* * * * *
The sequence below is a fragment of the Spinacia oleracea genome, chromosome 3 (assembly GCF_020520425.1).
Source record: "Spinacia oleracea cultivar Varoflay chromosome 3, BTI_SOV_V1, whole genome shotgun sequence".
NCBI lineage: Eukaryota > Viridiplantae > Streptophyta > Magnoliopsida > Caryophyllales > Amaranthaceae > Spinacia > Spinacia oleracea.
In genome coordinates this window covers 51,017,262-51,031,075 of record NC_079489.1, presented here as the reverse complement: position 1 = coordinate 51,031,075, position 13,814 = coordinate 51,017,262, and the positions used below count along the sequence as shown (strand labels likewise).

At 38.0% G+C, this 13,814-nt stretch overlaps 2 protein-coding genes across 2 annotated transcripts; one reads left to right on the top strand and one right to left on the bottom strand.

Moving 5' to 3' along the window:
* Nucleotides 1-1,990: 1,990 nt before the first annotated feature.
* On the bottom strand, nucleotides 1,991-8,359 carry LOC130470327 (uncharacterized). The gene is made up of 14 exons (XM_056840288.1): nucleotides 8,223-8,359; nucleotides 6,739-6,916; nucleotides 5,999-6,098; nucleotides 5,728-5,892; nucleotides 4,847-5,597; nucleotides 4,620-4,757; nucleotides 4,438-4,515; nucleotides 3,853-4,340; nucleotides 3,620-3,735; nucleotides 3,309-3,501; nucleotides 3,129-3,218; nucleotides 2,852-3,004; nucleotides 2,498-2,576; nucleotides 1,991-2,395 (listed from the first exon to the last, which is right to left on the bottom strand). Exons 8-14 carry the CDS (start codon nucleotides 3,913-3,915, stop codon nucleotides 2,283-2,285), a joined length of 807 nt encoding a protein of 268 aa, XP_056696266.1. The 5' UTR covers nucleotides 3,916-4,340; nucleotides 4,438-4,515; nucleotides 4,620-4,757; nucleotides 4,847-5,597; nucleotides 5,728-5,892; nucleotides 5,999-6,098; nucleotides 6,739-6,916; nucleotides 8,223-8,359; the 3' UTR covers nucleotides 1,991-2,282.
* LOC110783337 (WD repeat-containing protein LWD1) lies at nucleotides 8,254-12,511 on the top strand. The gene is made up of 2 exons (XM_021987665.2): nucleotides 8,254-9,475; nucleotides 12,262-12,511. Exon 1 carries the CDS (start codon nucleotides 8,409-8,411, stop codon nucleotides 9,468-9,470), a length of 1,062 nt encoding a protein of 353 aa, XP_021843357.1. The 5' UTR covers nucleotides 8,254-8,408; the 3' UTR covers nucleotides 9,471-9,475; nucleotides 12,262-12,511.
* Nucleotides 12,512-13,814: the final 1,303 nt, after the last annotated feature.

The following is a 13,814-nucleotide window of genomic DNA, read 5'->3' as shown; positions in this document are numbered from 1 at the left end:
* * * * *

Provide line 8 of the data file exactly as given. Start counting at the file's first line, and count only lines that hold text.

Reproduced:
* On the bottom strand, nucleotides 1,991-8,359 carry LOC130470327 (uncharacterized). The gene is made up of 14 exons (XM_056840288.1): nucleotides 8,223-8,359; nucleotides 6,739-6,916; nucleotides 5,999-6,098; nucleotides 5,728-5,892; nucleotides 4,847-5,597; nucleotides 4,620-4,757; nucleotides 4,438-4,515; nucleotides 3,853-4,340; nucleotides 3,620-3,735; nucleotides 3,309-3,501; nucleotides 3,129-3,218; nucleotides 2,852-3,004; nucleotides 2,498-2,576; nucleotides 1,991-2,395 (listed from the first exon to the last, which is right to left on the bottom strand). Exons 8-14 carry the CDS (start codon nucleotides 3,913-3,915, stop codon nucleotides 2,283-2,285), a joined length of 807 nt encoding a protein of 268 aa, XP_056696266.1. The 5' UTR covers nucleotides 3,916-4,340; nucleotides 4,438-4,515; nucleotides 4,620-4,757; nucleotides 4,847-5,597; nucleotides 5,728-5,892; nucleotides 5,999-6,098; nucleotides 6,739-6,916; nucleotides 8,223-8,359; the 3' UTR covers nucleotides 1,991-2,282.